“I’m the one who smelled the poison, right?” Chaz looked around Zeke and tried to spot the girl. “Tell them, Kira. I could have kept my mouth shut and watched you keel over, but I didn’t. I helped.”
Den looked over to her and she nodded. “Yeah, he did save me.”
Zeke stepped to the side so Kira could be part of the conversation. But he stayed close. “Doesn’t answer our question. What are you doing here? How did you find us?”
Chaz grinned. “Easy.” He looked over at Kira and winked. “I marked her with my scent.”
“What? Ew!” Kira groaned and started patting her clothes.
“No you didn’t,” Zeke growled out. His patience was done.
Chaz swallowed and dropped his head to his chest. “The ghost girl.”
Kira sat up. “Alice. Is she okay?”
Chaz shook his head. “No, she didn’t make it. The demon dog got her. I’m sorry.”
Den swore under his breath. He motioned for them to get going. “We have to go. Now. We can
“You’re wrong.” Chaz tossed Kira’s jacket and the rest of the bloodied clothes on the floor in front of them.
“You fool!” Den yelled. “You’ve led him right to our doorstep.”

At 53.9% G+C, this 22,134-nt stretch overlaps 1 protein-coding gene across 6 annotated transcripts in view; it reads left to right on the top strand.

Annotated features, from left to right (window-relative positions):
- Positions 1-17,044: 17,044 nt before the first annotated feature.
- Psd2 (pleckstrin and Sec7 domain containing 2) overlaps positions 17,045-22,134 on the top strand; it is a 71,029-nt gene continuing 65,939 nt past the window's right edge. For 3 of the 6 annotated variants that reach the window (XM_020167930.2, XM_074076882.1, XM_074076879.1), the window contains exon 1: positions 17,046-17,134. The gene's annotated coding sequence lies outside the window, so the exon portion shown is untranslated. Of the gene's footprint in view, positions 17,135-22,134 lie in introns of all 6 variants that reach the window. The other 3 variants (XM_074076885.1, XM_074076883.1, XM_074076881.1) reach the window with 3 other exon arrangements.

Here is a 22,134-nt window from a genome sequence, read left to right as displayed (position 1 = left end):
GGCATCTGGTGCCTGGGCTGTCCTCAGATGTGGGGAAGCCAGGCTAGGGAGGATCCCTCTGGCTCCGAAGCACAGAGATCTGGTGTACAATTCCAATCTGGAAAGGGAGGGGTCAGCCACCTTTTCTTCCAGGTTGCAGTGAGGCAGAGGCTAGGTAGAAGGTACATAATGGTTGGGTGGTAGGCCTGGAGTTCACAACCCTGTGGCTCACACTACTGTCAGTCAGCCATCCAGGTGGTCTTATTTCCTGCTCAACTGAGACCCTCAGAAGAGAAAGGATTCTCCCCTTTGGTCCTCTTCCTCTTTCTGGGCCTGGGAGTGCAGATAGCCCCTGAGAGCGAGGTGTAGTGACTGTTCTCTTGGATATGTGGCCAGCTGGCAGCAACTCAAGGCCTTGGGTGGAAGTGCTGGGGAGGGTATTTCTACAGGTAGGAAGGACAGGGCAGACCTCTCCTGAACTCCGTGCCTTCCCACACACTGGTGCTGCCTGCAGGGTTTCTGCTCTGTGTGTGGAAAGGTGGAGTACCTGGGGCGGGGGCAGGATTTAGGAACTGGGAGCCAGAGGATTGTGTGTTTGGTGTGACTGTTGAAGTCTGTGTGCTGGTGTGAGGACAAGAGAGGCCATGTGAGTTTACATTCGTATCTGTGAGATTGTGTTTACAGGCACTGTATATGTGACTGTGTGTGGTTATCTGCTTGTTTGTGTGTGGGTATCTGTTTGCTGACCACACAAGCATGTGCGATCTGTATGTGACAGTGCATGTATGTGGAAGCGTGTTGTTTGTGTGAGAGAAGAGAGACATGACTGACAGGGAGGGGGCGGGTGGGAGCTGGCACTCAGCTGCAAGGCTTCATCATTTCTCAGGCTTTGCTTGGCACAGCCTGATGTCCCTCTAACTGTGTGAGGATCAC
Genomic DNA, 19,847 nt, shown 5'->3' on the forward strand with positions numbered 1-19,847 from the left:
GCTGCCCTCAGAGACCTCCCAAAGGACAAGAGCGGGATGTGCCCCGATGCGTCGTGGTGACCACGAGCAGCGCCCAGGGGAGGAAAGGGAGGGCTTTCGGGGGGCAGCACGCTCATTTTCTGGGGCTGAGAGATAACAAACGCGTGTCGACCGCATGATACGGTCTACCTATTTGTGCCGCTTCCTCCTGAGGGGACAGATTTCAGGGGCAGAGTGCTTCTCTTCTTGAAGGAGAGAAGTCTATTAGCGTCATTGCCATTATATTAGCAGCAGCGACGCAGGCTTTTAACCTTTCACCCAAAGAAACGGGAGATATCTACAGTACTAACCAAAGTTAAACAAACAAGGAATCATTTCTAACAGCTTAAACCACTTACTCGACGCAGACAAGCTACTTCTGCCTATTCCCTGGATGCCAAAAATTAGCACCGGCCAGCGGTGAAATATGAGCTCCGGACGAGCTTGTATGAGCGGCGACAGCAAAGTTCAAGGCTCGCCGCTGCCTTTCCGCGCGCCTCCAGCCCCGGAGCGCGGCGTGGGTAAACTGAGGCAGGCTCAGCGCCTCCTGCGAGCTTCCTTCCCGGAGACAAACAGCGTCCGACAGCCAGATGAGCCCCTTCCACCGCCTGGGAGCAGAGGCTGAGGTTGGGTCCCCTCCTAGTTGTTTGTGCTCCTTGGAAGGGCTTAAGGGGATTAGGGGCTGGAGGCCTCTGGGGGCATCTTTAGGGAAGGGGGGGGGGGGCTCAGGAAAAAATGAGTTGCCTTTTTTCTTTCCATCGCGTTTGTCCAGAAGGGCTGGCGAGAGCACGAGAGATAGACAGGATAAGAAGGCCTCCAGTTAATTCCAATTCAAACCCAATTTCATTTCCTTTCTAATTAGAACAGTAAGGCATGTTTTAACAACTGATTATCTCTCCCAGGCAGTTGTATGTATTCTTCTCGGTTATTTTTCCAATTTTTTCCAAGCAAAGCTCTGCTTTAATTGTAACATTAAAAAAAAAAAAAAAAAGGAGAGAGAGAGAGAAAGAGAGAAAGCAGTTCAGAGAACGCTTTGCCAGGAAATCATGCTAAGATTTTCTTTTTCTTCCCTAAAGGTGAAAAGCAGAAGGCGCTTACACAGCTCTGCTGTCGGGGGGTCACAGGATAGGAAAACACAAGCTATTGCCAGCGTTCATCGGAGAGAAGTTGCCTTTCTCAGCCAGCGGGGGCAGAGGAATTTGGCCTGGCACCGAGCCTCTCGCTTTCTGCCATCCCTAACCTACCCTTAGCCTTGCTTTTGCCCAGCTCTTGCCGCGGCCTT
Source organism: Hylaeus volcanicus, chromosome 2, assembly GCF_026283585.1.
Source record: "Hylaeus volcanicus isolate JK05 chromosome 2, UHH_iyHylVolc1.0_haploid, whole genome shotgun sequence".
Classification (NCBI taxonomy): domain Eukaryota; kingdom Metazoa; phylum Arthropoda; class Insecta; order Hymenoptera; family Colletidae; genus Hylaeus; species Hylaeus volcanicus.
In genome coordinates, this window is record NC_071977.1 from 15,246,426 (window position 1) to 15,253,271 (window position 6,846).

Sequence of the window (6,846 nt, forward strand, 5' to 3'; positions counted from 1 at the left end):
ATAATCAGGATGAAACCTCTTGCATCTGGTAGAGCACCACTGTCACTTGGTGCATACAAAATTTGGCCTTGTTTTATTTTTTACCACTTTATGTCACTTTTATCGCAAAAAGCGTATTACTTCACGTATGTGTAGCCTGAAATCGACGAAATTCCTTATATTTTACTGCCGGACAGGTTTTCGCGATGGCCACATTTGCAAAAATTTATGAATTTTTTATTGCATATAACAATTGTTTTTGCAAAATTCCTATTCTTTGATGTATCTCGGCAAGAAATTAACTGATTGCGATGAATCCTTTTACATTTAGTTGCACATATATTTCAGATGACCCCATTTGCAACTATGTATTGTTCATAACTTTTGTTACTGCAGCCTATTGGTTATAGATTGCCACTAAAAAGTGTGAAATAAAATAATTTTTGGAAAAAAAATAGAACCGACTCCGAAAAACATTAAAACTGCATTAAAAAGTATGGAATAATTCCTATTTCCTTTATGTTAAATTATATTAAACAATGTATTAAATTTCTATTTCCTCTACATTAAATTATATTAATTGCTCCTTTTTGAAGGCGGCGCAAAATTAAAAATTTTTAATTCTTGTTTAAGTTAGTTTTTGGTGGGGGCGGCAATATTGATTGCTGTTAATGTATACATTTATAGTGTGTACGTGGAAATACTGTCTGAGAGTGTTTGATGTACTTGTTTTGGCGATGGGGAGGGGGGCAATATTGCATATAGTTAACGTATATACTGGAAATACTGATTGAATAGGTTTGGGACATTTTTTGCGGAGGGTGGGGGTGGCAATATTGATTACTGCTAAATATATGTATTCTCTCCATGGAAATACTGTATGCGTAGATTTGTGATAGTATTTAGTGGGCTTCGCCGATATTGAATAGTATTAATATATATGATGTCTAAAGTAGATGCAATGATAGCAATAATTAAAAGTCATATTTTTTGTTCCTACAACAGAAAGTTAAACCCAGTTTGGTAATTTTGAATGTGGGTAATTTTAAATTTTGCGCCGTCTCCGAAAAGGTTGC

“No,” Chaz turned and looked at Kira. “I killed him.”
“Impossible.” Den moved to the door to watch for the dog.
“I was there when the ghost girl died.” Chaz looked sad, but then he squared his shoulders and met Den’s eyes. “I took the bloodied clothes and got Dip off your trail. I avenged the girl, and then I made sure Remus’s demon couldn’t come after me either. I killed Dip.”
Chaz looked a little unstable on his feet, but then he shrugged proudly and winked. “Dogs may be stronger than cats, but don’t forget”—he tapped his head—“cats are smarter.”
“How did you kill the demon dog?” Den repeated.
“I led him down into the salt pit. Surrounded by a circle of salt, a demon dog can be killed.” He licked a wound on his shoulder. “Although getting that kind of salt in your wounds burns like the high heavens. But it was worth it.” Chaz shrugged.
Huh. That was actually pretty brilliant.
Kira moved to get him some water.
Den finally let himself sit down. He held his katana across his lap. Zeke grabbed a few bandages from the supplies Den had gotten and gave them to Kira.
Chaz actually looked like he was going to start purring when her hands gently brushed his neck and she started to clean his wounds.
“Well, at least the salt will kill any bacteria,” Kira said softly. Her hands worked slowly as she felt the weight of Alice’s death like a lodestone around her neck. It was hard for her to swallow, to keep back the tears. She decided just not to fight them, crying silently.
Chaz butted her with his head, and she buried her fingers in his hair.
He stretched and closed his eyes. He probably would have gotten more comfortable if Zeke hadn’t come over and started to bandage his cuts with a firmer hand.
Underland by Chanda Hahn / Fantasy / Young Adult have rating 4 out of 5 / Based on32 votes